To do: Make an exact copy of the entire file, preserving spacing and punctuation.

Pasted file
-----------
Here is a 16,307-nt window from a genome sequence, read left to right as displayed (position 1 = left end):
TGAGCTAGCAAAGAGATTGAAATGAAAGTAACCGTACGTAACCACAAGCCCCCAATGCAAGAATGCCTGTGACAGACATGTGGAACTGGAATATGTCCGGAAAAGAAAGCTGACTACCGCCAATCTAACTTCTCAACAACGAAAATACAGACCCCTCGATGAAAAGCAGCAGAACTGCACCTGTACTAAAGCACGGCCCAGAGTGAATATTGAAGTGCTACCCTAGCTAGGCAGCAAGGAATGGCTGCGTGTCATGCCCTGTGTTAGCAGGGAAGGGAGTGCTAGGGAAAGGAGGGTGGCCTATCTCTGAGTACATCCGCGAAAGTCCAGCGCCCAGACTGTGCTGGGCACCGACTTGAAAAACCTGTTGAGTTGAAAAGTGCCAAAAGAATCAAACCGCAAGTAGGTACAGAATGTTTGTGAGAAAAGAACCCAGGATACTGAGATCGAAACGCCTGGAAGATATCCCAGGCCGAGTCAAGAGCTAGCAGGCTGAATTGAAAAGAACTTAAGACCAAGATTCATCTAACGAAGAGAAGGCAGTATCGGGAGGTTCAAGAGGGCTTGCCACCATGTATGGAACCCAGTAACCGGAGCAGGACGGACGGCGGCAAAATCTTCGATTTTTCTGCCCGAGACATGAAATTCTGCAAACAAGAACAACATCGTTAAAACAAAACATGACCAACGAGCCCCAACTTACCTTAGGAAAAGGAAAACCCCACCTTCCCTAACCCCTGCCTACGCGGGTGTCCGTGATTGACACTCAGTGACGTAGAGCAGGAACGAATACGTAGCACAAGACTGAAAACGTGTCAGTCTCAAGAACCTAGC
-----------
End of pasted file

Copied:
Here is a 16,307-nt window from a genome sequence, read left to right as displayed (position 1 = left end):
TGAGCTAGCAAAGAGATTGAAATGAAAGTAACCGTACGTAACCACAAGCCCCCAATGCAAGAATGCCTGTGACAGACATGTGGAACTGGAATATGTCCGGAAAAGAAAGCTGACTACCGCCAATCTAACTTCTCAACAACGAAAATACAGACCCCTCGATGAAAAGCAGCAGAACTGCACCTGTACTAAAGCACGGCCCAGAGTGAATATTGAAGTGCTACCCTAGCTAGGCAGCAAGGAATGGCTGCGTGTCATGCCCTGTGTTAGCAGGGAAGGGAGTGCTAGGGAAAGGAGGGTGGCCTATCTCTGAGTACATCCGCGAAAGTCCAGCGCCCAGACTGTGCTGGGCACCGACTTGAAAAACCTGTTGAGTTGAAAAGTGCCAAAAGAATCAAACCGCAAGTAGGTACAGAATGTTTGTGAGAAAAGAACCCAGGATACTGAGATCGAAACGCCTGGAAGATATCCCAGGCCGAGTCAAGAGCTAGCAGGCTGAATTGAAAAGAACTTAAGACCAAGATTCATCTAACGAAGAGAAGGCAGTATCGGGAGGTTCAAGAGGGCTTGCCACCATGTATGGAACCCAGTAACCGGAGCAGGACGGACGGCGGCAAAATCTTCGATTTTTCTGCCCGAGACATGAAATTCTGCAAACAAGAACAACATCGTTAAAACAAAACATGACCAACGAGCCCCAACTTACCTTAGGAAAAGGAAAACCCCACCTTCCCTAACCCCTGCCTACGCGGGTGTCCGTGATTGACACTCAGTGACGTAGAGCAGGAACGAATACGTAGCACAAGACTGAAAACGTGTCAGTCTCAAGAACCTAGC